The New Exercise Guidelines

Every few years the major health and exercise organizations go through the latest fitness-related research to determine whether current exercise guidelines and position statements are accurate.

The American College of Sports Medicine, one of the premier exercise and fitness organizations in the country, recently decided that it was time to give their 2008 position stand an overhaul. What resulted was a more comprehensive, full-health position stand on the quantity and quality of exercise needed for healthy adults.

The Guidelines

The nice thing about the latest set of guidelines from the ACSM is that while not much has changed regarding their stand on cardiovascular and resistance exercise, they've added information on flexibility training and neuromotor exercise (functional fitness or balance training).

Also, their guidelines are much more comprehensive, taking a lot of the guesswork out of the types of training adults should be performing. Check out this summary, or view the ACSM website for details.

Cardiorespiratory Exercise

  • Adults should get at least 150 minutes of moderate-intensity exercise each week.
  • If adults choose to perform moderate-intensity exercise, it should be obtained five days a week for 30 to 60 minutes a day.
  • If adults choose to perform vigorous-intensity exercise, it should be obtained three days a week for 20 to 60 minutes a day.
  • It doesn't matter whether exercise is obtained through a single long session or multiple shorter sessions each day.
  • Gradual progression of frequency, intensity and time is suggested for adherence and lower injury risk.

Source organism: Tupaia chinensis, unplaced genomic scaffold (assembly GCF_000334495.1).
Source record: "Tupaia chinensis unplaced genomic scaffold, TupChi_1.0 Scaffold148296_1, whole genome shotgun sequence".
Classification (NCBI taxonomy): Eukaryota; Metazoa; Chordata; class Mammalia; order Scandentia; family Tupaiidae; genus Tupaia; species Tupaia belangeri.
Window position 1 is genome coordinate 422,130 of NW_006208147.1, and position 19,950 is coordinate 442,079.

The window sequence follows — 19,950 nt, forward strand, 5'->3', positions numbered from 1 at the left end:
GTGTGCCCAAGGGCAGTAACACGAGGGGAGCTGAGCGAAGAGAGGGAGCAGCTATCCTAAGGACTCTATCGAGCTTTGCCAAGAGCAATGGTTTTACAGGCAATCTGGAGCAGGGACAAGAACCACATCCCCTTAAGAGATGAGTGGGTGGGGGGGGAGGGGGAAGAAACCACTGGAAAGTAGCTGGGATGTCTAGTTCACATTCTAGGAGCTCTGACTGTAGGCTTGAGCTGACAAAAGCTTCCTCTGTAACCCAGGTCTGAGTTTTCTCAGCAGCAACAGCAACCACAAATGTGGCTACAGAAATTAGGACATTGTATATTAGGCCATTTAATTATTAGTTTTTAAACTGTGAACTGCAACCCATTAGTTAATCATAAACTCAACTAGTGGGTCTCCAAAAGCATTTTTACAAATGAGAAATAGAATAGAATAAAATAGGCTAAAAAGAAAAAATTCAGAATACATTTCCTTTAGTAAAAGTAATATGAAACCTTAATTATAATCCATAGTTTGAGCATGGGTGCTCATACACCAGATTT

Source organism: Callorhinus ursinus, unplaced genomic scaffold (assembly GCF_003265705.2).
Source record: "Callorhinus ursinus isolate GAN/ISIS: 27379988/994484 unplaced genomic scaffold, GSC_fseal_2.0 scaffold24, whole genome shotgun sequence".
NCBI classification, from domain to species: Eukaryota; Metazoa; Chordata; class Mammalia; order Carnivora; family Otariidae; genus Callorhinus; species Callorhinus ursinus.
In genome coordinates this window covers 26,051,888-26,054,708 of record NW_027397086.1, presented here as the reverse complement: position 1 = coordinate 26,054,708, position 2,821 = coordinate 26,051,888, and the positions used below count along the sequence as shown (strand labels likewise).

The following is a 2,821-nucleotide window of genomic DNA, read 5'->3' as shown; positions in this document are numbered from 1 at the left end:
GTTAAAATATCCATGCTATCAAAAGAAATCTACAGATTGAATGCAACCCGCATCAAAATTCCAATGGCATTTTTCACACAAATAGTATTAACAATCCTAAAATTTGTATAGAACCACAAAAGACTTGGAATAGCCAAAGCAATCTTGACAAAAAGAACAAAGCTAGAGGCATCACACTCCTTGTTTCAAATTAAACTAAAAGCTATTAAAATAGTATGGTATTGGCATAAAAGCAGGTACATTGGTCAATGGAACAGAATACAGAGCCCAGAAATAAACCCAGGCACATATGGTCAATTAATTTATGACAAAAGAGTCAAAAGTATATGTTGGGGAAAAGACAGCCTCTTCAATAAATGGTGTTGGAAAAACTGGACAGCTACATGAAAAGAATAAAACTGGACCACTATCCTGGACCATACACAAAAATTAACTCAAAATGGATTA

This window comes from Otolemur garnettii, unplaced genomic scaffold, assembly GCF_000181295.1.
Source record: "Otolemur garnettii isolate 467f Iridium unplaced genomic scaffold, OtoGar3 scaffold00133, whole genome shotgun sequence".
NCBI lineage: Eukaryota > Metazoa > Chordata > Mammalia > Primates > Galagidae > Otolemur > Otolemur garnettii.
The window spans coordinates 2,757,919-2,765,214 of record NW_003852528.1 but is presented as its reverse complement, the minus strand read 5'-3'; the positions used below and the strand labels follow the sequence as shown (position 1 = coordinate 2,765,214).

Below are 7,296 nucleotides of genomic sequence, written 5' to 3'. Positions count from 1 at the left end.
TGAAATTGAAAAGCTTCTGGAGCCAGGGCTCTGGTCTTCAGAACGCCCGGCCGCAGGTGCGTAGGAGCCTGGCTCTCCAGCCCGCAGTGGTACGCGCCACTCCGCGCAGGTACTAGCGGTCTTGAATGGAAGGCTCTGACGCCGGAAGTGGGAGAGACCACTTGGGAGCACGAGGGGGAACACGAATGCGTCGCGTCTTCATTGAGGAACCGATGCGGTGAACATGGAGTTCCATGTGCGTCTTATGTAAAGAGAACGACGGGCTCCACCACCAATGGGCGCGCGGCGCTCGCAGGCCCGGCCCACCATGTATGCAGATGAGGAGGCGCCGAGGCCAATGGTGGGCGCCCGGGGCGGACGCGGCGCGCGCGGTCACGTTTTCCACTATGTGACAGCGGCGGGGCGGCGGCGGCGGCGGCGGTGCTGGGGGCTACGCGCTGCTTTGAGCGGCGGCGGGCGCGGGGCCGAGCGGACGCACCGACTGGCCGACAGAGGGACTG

• If you can't meet the minimum requirement, some activity is better than no activity.

Resistance Exercise

  • Every major muscle group should be trained two or three days a week with a variety of exercises and equipment.
  • Older or sedentary individuals should start with light or very light intensity.
  • To improve strength and power, two to four sets of each exercise is recommended
  • Eight to 12 repetitions will improve strength and power.
  • 10 to 15 repetitions will improve strength in middle-age or older persons just starting a program.
  • 15 to 20 repetitions will improve muscular endurance.
  • Adults should rest 48 hours between resistance training sessions.


  • Adults should engage in flexibility training two to three days each week.
  • Each stretch should be held for 10 to 30 seconds to a point that's tight or slightly uncomfortable.
  • Repeat each stretch two to four times - the equivalent of 60 seconds stretching per exercise.
  • All types of stretching are effective (static, dynamic, ballistic and PNF).
  • Flexibility training is most effective when the muscle is warm.
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